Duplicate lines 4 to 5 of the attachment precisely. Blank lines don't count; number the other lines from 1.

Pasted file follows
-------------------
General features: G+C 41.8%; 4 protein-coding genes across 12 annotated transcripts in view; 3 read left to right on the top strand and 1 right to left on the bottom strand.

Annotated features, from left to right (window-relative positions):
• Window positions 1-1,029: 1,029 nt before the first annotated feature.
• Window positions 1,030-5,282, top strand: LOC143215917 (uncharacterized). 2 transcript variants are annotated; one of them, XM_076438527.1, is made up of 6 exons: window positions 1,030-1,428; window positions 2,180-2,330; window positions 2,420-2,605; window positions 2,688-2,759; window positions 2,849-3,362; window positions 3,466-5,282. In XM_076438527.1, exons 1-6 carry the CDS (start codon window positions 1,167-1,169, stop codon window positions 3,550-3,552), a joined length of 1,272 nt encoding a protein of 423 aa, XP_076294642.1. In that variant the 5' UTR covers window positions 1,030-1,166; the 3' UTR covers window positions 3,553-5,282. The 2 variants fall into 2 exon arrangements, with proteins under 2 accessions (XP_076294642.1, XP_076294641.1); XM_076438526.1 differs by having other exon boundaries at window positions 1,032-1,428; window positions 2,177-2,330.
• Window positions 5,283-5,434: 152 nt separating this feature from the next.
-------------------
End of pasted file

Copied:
• Window positions 1,030-5,282, top strand: LOC143215917 (uncharacterized). 2 transcript variants are annotated; one of them, XM_076438527.1, is made up of 6 exons: window positions 1,030-1,428; window positions 2,180-2,330; window positions 2,420-2,605; window positions 2,688-2,759; window positions 2,849-3,362; window positions 3,466-5,282. In XM_076438527.1, exons 1-6 carry the CDS (start codon window positions 1,167-1,169, stop codon window positions 3,550-3,552), a joined length of 1,272 nt encoding a protein of 423 aa, XP_076294642.1. In that variant the 5' UTR covers window positions 1,030-1,166; the 3' UTR covers window positions 3,553-5,282. The 2 variants fall into 2 exon arrangements, with proteins under 2 accessions (XP_076294642.1, XP_076294641.1); XM_076438526.1 differs by having other exon boundaries at window positions 1,032-1,428; window positions 2,177-2,330.
• Window positions 5,283-5,434: 152 nt separating this feature from the next.